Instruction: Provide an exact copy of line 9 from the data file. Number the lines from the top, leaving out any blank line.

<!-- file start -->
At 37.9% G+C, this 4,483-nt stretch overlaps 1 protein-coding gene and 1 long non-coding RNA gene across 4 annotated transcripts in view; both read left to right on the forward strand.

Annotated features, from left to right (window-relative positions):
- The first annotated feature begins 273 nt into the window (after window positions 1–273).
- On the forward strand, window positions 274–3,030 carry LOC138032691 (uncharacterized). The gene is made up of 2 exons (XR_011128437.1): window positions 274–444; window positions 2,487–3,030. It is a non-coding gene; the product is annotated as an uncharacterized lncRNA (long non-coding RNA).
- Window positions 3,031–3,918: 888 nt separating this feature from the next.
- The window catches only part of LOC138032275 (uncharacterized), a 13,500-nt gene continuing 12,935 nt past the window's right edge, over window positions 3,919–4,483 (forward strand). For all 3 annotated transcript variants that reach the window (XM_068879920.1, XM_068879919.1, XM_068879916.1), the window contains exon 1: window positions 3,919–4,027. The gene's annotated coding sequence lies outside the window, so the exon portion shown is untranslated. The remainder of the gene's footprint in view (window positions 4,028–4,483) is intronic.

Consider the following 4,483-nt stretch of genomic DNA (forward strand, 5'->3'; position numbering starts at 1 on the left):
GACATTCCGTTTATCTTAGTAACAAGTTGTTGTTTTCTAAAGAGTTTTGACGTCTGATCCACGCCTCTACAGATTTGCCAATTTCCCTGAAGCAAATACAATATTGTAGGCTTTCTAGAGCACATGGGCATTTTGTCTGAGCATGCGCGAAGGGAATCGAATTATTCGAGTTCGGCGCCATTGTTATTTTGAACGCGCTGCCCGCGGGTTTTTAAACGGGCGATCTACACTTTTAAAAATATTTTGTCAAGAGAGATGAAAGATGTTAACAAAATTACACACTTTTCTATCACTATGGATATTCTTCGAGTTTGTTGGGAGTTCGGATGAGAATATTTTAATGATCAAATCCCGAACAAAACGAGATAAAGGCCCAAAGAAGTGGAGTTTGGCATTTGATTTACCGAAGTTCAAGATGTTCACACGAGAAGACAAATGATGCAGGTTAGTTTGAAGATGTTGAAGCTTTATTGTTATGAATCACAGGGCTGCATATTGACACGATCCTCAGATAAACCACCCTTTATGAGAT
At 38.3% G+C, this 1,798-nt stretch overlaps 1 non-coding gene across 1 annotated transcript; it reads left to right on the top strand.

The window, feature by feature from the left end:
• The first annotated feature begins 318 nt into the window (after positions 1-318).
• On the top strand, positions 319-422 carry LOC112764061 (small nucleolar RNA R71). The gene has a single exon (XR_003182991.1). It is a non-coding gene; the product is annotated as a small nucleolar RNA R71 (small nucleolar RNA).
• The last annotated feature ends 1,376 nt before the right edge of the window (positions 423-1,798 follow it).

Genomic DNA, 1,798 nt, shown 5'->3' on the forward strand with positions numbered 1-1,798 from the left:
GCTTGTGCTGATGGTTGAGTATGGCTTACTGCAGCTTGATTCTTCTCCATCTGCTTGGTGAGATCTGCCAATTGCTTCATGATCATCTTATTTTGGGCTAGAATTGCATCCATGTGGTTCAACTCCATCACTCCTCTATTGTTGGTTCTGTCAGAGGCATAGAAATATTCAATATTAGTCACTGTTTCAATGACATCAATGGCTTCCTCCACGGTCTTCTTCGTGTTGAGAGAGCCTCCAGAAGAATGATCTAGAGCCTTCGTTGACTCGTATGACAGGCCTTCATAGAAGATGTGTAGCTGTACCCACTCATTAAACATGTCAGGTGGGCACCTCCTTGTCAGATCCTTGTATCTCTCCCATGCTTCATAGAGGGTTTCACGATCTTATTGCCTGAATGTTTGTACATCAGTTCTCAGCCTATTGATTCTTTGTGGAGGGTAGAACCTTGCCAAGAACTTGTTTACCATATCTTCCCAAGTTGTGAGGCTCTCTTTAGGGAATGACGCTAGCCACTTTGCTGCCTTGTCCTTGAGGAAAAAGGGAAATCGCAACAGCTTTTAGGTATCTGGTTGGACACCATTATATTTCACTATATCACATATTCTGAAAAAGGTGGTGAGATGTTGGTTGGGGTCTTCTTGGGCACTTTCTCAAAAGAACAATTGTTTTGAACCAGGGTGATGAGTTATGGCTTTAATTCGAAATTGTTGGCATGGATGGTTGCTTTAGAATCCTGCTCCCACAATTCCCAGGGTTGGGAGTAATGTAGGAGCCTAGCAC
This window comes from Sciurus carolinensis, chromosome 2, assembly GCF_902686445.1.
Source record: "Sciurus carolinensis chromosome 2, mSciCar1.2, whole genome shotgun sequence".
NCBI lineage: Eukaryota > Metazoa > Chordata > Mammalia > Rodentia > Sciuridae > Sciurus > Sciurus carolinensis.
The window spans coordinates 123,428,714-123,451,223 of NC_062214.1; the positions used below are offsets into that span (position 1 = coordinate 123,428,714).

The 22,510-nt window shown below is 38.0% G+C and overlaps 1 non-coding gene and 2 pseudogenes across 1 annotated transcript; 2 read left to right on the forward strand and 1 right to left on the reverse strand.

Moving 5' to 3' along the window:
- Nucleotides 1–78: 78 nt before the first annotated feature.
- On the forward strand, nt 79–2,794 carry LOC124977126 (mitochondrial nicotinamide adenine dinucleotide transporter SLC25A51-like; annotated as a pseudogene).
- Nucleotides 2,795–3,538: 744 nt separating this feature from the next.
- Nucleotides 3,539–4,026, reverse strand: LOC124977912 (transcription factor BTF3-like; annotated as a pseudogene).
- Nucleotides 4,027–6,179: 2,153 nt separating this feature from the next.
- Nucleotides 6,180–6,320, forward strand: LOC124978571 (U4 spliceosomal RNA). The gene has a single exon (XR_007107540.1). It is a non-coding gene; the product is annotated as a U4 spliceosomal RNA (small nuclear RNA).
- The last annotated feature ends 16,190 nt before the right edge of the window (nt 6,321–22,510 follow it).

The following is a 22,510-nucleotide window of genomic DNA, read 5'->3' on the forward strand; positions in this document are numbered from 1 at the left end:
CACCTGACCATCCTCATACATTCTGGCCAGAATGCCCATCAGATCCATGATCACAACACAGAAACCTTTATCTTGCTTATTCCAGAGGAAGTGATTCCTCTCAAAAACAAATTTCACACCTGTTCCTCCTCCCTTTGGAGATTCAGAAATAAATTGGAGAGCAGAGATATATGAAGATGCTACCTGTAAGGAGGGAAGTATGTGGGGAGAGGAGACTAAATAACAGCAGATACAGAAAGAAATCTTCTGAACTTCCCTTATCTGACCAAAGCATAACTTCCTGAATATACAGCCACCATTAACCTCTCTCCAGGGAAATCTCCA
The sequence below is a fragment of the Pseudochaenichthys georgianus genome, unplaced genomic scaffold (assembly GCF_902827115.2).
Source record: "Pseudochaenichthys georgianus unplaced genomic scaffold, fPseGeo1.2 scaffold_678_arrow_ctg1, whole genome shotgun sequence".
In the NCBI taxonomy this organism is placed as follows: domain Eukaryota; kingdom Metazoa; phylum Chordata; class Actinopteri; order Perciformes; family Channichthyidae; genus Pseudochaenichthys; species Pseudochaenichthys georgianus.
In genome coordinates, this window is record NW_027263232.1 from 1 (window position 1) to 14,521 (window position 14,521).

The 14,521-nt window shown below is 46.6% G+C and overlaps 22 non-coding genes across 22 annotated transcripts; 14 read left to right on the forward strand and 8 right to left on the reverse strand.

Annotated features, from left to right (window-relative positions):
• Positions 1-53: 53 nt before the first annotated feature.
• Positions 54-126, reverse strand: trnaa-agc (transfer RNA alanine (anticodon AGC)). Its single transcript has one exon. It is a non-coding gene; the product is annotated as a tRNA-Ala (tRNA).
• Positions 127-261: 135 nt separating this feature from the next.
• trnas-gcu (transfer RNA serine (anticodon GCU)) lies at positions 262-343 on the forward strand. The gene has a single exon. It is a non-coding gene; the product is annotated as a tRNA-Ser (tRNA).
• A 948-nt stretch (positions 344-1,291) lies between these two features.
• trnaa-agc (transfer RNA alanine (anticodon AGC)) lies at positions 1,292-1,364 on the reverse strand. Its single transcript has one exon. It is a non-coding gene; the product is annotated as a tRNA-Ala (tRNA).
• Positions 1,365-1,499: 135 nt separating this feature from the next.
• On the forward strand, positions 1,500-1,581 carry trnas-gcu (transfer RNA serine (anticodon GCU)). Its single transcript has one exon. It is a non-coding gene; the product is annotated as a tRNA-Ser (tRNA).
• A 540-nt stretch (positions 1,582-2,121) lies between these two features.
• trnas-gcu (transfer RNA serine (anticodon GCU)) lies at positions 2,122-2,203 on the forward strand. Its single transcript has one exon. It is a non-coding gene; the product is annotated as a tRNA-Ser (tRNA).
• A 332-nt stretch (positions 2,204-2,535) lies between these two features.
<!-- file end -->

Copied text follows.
At 38.3% G+C, this 1,798-nt stretch overlaps 1 non-coding gene across 1 annotated transcript; it reads left to right on the top strand.